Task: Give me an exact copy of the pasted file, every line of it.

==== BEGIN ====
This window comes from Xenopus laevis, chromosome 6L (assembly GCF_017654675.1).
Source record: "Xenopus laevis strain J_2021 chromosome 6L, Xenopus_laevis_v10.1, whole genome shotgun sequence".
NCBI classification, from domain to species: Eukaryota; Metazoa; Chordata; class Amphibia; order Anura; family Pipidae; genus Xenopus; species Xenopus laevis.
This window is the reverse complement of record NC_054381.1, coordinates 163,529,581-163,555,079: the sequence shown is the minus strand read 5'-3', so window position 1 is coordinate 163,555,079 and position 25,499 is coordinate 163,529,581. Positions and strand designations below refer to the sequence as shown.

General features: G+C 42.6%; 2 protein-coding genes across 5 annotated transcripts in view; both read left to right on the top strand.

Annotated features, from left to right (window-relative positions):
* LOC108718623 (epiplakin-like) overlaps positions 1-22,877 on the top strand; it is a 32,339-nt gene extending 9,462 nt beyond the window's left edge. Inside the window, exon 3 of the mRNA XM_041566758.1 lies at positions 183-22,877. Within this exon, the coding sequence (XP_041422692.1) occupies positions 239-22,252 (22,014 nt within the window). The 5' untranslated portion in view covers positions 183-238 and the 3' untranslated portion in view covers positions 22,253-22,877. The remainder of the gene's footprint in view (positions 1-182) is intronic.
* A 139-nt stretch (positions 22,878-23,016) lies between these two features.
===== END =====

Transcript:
This window comes from Xenopus laevis, chromosome 6L (assembly GCF_017654675.1).
Source record: "Xenopus laevis strain J_2021 chromosome 6L, Xenopus_laevis_v10.1, whole genome shotgun sequence".
NCBI classification, from domain to species: Eukaryota; Metazoa; Chordata; class Amphibia; order Anura; family Pipidae; genus Xenopus; species Xenopus laevis.
This window is the reverse complement of record NC_054381.1, coordinates 163,529,581-163,555,079: the sequence shown is the minus strand read 5'-3', so window position 1 is coordinate 163,555,079 and position 25,499 is coordinate 163,529,581. Positions and strand designations below refer to the sequence as shown.

General features: G+C 42.6%; 2 protein-coding genes across 5 annotated transcripts in view; both read left to right on the top strand.

Annotated features, from left to right (window-relative positions):
* LOC108718623 (epiplakin-like) overlaps positions 1-22,877 on the top strand; it is a 32,339-nt gene extending 9,462 nt beyond the window's left edge. Inside the window, exon 3 of the mRNA XM_041566758.1 lies at positions 183-22,877. Within this exon, the coding sequence (XP_041422692.1) occupies positions 239-22,252 (22,014 nt within the window). The 5' untranslated portion in view covers positions 183-238 and the 3' untranslated portion in view covers positions 22,253-22,877. The remainder of the gene's footprint in view (positions 1-182) is intronic.
* A 139-nt stretch (positions 22,878-23,016) lies between these two features.